Working for the latter type of reseller requires some adjustment in approach as you will have to concentrate more on what the client needs and less on what you can sell them. This will mean that some sales are smaller than they ‘could’ be and it will mean that you will lose out ‘’on price alone’’. Ultimately building mutual respect can lead to a far superior service and experience for the customer. I sleep better at night, knowing that my customers got the best technology solution that their money can buy that meets their challenges and needs. After 10 years, I finally got to work for a company that promotes relationship building and value with a great ethos that means it’s never really just about the price alone.

So I guess the question you need to ask yourself is for your next technology purchase are you looking for a Tin Shifter or an Expectation Lifter? I know where Netutils fit.

Proactive Next Gen Firewalls for Smarter Security

Do you have an active firewall project? What should you look for in a next gen firewall? Watch our short video blog with our technical specialist Malcolm Orekoya and find out what Juniper Networks’ Branch SRX series has to offer. Talk to a solutions expect from our team about our current firewall offers; including (for a limited time only) a FREE half day’s training session for new customers purchasing Juniper’s branch SRX series. Conditions apply. Visit our website here for details.

The Shellshock Bug – Hype or Reality?

By David Hone, Security Specialist, Netutils

dave_h_colourViews expressed in this post are original thoughts posted by David Hone. These views are his own and in no way do they represent the views of the company.

So what exactly is Shellshock (CVE-2014-6271) aka the ‘Bash Bug’ and should you believe the hype?

You may not believe that your organisation will be affected by this security flaw because you don’t run Linux, Solaris or Unix systems, but you may want to reconsider.

Let’s cut through the hype and consider exactly what Bash is and what functions it provides in a computer.

Bash stands for Bourne-Again Shell. In essence the Bash function provides the interface between the user and the computer. Its core function is to interpret what you type and allows the computer system to action these commands.

Bash also provides the ability to script commands, scripting being used to automate a number of steps. For example you could command a Bash shell which creates a script to discover all your database files and then copy them to a database located somewhere else in the world.

The key part to understand is that as the Bash shell is text-based the commands could be initiated from a remote computer and doesn’t necessarily have to be connected to a local keyboard. This allows IT departments / individuals to action commands from anywhere in the world. While Bash is interpreting the physical commands inputted by a user the final point to highlight (and this is one that most people overlook or simply do not consider for any number of reasons) is that as individuals, consumers and businesses we are surrounded by computers of all types (commonly referred to as ‘the Internet of things’) that are often connected to the Internet undertaking activities and processes of which we often have little understanding or knowledge.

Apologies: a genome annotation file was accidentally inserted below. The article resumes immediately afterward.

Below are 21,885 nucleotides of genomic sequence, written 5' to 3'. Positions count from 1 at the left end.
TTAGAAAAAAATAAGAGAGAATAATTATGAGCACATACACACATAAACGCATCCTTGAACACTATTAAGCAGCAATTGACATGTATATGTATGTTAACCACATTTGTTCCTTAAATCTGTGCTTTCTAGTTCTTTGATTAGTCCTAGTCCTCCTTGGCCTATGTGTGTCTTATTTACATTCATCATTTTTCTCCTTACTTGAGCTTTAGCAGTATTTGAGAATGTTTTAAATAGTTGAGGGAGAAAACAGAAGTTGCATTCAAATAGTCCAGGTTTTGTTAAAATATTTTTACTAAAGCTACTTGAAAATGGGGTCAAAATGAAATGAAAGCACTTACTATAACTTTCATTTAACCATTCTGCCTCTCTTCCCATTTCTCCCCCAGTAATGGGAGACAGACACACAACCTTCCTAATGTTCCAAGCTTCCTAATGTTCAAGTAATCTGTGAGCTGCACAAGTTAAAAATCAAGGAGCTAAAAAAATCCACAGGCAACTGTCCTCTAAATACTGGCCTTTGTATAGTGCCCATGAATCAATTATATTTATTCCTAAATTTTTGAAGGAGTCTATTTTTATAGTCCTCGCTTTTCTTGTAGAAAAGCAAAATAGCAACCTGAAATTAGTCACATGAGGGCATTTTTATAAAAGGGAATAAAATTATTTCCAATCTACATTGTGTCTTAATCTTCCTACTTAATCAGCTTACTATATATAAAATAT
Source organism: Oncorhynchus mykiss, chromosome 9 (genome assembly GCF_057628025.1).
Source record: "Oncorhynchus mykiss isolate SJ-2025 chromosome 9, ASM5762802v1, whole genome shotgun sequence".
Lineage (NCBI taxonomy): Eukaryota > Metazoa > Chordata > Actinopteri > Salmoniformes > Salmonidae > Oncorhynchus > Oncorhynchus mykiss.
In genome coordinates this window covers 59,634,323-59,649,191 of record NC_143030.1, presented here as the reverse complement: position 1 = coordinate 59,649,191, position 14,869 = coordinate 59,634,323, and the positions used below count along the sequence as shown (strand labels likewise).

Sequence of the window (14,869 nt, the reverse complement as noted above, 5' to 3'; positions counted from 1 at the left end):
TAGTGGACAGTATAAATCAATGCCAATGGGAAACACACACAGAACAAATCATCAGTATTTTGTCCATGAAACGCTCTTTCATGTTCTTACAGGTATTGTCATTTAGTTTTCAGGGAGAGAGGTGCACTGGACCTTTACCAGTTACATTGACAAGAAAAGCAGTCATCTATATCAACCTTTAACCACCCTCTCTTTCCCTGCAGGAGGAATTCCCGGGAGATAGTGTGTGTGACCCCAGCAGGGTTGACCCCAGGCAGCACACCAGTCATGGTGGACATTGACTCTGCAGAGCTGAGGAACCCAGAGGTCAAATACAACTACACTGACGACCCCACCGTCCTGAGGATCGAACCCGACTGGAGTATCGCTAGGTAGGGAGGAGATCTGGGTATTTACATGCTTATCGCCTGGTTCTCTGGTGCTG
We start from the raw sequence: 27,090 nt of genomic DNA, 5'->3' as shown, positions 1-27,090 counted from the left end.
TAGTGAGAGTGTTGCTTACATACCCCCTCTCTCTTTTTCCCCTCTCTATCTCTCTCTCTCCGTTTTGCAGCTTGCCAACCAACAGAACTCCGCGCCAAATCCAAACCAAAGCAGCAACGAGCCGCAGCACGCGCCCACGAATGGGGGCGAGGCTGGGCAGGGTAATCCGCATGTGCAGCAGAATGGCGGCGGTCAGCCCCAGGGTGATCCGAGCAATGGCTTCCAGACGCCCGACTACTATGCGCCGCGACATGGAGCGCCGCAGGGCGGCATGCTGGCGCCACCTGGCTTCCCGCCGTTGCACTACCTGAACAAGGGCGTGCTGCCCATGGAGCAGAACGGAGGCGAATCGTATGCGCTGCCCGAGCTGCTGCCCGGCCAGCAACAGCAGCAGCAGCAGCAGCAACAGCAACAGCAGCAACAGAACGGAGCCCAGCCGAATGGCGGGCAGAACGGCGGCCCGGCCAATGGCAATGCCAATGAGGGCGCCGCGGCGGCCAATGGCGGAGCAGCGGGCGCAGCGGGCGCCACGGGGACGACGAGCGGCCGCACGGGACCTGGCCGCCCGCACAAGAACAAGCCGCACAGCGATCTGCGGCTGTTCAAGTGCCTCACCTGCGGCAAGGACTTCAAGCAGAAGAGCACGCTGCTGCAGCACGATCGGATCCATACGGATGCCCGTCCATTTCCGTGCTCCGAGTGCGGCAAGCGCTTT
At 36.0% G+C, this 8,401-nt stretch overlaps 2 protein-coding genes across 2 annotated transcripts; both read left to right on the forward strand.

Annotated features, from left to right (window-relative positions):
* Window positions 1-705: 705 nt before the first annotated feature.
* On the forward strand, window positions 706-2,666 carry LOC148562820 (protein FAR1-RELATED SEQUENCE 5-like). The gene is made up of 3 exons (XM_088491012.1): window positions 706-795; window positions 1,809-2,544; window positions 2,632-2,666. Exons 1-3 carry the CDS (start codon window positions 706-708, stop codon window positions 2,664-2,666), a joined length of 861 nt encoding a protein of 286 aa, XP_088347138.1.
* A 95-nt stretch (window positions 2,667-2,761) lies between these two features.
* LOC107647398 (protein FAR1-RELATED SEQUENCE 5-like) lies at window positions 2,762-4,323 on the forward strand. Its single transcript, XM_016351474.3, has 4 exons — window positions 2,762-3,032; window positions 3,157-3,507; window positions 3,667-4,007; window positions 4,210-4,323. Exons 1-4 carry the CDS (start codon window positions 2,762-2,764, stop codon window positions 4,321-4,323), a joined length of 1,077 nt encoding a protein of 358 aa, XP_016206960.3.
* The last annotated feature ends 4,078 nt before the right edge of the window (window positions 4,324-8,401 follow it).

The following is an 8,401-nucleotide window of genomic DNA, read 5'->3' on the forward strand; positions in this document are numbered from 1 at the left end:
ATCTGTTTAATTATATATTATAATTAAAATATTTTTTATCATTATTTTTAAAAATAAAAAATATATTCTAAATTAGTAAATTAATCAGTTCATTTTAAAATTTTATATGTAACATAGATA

The Bash Bug vulnerability allows an attacker to remotely execute commands, attacking scripts which have been written in Bash.

For more see

How can you identify which of your devices are vulnerable to this type of attack, the impact, and what you should do to protect your business and private data?

If you have not done so already you should start by implementing a full audit of all devices connected to your network. This should include everything from the routers provided by your internet service provider to any device that your users attach to the network.  It is common practice for manufactures to build ‘the internet of things’ with open source software, so almost any device from the modern fridge, to the ISP’s router, or indeed the core routers and switches in your network are all likely to have a custom built Linux/Unix  operating system derived from a common open source technology which includes the Bash application and therefore all these devices are potentially vulnerable to this attack and are targets for attackers to hijack for any number of illegal activities. 

So how can Netutils help? We specialise in providing networking, security solutions and consultancy and pride ourselves on providing our customers with the highest quality of immediate actionable independent advice and solutions to solve current business security needs. If you have any concerns about the impact of the Bash Bug in your organisation we urge you to get in touch, we are very happy to discuss possible fixes for you and your organisation.

Phishing- Are you ready to be caught out?

By Anthony Mortimer, Account Manager, Netutils

AnthonyMortimerViews expressed in this post are original thoughts posted by Anthony Mortimer. These views are his own and in no way do they represent the views of the company.